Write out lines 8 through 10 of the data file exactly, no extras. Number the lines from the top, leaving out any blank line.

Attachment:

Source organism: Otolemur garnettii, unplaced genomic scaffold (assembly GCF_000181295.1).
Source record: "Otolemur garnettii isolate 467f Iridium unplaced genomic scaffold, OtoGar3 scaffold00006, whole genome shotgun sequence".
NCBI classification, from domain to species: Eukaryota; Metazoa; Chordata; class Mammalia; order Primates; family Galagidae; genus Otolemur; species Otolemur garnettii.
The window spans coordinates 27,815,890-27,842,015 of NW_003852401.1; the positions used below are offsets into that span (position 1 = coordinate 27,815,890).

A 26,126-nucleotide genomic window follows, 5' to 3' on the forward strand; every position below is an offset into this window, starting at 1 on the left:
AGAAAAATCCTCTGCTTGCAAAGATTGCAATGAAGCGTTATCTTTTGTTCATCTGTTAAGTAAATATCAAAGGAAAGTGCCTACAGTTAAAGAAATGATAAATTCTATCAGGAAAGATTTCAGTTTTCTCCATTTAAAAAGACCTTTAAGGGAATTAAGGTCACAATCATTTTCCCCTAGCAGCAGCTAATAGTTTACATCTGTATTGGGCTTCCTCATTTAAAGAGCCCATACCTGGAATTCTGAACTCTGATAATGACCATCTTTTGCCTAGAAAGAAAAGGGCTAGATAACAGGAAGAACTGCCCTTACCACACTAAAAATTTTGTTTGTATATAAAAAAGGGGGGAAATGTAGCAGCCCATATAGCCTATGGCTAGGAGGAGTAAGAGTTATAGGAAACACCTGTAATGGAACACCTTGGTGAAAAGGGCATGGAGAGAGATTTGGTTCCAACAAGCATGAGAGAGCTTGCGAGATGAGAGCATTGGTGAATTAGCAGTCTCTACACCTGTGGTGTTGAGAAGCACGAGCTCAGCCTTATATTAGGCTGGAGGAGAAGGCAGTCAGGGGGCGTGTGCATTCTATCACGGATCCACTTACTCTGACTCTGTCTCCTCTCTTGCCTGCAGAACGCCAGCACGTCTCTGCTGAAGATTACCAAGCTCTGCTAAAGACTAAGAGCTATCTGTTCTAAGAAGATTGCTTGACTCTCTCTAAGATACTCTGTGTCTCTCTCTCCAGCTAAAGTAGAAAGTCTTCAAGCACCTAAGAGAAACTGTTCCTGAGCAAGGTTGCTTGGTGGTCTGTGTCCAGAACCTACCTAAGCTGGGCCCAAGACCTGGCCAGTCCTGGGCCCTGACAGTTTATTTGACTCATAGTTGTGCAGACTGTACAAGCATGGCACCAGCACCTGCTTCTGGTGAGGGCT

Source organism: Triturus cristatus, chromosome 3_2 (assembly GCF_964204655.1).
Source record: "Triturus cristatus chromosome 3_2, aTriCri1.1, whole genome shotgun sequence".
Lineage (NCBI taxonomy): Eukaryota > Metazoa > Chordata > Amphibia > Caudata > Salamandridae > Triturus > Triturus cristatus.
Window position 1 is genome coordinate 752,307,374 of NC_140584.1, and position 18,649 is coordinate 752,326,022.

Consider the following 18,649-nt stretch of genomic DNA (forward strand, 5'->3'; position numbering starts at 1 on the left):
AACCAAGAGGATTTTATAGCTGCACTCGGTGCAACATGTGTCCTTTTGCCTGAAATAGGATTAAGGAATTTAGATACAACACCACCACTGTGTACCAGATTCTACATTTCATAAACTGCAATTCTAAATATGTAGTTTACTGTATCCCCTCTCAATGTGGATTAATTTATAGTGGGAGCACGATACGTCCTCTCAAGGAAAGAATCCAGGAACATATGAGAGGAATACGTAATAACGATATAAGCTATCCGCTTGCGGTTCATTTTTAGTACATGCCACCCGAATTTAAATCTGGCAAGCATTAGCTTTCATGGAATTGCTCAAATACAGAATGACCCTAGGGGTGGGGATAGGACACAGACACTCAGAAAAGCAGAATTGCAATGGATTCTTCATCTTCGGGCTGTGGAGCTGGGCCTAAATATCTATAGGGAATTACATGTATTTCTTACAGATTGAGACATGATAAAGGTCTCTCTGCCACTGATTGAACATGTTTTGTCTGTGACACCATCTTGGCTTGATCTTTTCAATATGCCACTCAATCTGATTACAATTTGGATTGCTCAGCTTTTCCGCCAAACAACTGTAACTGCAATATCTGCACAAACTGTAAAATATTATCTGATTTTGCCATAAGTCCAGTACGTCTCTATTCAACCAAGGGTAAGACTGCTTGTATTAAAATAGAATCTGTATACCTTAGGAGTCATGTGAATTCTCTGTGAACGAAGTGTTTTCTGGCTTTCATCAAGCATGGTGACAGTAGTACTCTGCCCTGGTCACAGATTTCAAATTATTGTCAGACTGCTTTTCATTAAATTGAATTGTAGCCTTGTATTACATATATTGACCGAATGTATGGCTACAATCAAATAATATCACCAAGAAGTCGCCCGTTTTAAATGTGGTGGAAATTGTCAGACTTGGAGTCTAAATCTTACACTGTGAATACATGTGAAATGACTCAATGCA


Source record: "Triturus cristatus chromosome 3_2, aTriCri1.1, whole genome shotgun sequence".
Lineage (NCBI taxonomy): Eukaryota > Metazoa > Chordata > Amphibia > Caudata > Salamandridae > Triturus > Triturus cristatus.
Window position 1 is genome coordinate 752,307,374 of NC_140584.1, and position 18,649 is coordinate 752,326,022.